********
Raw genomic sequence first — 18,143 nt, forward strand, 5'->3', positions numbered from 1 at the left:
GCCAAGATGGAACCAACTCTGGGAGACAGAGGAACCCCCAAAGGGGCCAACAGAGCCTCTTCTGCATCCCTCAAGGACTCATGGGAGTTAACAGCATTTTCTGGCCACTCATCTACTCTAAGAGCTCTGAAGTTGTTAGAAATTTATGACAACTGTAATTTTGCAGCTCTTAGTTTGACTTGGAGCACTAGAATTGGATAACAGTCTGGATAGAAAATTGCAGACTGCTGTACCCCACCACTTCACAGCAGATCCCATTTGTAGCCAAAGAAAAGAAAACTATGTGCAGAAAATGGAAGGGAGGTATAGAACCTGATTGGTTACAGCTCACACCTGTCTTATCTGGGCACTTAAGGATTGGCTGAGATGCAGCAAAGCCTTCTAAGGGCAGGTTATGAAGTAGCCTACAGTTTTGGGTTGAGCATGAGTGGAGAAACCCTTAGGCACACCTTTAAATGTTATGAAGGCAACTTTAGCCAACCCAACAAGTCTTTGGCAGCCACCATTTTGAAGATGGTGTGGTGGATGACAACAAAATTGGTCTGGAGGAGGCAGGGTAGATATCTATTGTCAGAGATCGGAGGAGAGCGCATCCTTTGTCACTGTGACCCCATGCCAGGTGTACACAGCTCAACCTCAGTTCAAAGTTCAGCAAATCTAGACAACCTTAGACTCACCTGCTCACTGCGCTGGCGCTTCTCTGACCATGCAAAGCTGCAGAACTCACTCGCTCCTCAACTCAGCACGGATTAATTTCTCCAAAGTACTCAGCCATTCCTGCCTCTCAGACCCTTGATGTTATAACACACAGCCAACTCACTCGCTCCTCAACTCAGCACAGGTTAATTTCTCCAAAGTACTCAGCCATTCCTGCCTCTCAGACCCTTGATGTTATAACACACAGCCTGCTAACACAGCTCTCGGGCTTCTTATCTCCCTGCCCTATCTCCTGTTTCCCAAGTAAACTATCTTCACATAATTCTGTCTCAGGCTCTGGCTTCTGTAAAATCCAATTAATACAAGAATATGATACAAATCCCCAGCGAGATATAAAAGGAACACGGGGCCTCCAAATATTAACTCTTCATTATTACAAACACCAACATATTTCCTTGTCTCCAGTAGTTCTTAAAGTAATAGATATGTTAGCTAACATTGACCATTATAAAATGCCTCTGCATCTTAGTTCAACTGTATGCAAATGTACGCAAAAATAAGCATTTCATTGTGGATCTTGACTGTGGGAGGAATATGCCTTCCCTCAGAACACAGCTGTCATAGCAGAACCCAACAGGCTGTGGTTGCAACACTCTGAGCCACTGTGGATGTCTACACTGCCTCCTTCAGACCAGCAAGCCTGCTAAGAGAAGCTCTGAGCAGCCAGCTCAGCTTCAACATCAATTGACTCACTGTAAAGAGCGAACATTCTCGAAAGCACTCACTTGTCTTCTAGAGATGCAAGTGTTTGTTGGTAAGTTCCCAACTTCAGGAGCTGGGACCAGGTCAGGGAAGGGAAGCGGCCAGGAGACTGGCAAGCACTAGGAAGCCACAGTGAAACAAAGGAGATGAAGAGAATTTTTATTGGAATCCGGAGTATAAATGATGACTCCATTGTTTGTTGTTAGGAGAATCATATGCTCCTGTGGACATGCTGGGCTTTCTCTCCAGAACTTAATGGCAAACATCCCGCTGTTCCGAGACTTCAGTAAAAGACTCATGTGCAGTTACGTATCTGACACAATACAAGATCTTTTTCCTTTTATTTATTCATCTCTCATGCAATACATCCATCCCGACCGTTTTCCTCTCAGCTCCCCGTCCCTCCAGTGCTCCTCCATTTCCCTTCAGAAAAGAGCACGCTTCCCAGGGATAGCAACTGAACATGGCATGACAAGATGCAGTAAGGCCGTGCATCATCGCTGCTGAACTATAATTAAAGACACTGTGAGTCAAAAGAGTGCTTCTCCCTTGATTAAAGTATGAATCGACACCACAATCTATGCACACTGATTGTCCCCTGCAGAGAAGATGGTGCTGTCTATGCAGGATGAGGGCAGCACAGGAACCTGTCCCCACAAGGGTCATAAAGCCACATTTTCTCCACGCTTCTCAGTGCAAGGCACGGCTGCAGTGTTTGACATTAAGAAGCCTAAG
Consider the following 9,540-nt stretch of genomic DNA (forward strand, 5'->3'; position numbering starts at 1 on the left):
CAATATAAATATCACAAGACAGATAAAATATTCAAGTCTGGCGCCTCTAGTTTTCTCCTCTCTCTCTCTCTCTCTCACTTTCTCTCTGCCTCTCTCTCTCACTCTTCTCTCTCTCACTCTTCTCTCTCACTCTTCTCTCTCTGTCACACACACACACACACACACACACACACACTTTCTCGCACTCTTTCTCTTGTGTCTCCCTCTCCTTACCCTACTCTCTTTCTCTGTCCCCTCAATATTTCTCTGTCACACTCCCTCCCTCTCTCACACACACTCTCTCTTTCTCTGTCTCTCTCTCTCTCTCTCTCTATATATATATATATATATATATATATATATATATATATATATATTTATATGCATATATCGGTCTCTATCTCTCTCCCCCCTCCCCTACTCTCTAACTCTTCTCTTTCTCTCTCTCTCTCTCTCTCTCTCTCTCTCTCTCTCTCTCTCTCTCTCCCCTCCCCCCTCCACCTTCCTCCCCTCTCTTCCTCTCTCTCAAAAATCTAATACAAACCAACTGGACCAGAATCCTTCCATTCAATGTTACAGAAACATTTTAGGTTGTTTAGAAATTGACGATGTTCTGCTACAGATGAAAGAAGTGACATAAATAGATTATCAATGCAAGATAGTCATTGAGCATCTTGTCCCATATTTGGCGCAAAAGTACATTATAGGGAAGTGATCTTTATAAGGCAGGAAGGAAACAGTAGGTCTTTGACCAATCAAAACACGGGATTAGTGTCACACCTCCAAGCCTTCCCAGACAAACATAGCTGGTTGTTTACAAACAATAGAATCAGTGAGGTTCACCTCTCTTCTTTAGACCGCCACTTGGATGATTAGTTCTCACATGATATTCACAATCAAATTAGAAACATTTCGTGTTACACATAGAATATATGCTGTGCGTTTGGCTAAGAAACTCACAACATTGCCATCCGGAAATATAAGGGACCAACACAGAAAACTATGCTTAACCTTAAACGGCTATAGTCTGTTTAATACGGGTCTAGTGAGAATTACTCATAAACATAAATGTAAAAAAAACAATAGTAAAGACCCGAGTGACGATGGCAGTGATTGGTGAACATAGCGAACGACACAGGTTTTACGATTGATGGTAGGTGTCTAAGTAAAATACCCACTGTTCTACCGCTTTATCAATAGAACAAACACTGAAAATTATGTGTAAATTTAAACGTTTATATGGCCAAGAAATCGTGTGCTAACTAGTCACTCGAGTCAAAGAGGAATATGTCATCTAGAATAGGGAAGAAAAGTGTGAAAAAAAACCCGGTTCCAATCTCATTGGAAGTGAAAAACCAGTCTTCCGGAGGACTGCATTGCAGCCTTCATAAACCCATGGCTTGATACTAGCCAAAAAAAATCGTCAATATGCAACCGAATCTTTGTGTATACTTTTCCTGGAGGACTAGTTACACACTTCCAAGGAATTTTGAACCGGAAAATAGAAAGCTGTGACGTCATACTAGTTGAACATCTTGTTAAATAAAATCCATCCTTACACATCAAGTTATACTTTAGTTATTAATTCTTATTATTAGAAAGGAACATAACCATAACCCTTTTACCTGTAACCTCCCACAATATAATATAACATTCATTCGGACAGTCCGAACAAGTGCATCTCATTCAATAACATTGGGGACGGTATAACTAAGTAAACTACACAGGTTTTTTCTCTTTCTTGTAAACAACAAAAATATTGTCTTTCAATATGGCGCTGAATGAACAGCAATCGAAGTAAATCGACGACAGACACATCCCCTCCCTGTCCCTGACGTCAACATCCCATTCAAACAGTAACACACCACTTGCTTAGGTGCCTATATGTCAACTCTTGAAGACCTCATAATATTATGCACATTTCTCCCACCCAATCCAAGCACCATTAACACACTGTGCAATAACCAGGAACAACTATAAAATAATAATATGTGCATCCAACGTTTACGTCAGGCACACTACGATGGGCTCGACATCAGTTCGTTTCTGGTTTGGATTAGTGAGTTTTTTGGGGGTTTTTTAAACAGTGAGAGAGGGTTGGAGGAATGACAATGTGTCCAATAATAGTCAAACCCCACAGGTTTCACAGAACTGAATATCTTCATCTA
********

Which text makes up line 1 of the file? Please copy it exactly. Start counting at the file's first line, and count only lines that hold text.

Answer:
Raw genomic sequence first — 18,143 nt, forward strand, 5'->3', positions numbered from 1 at the left: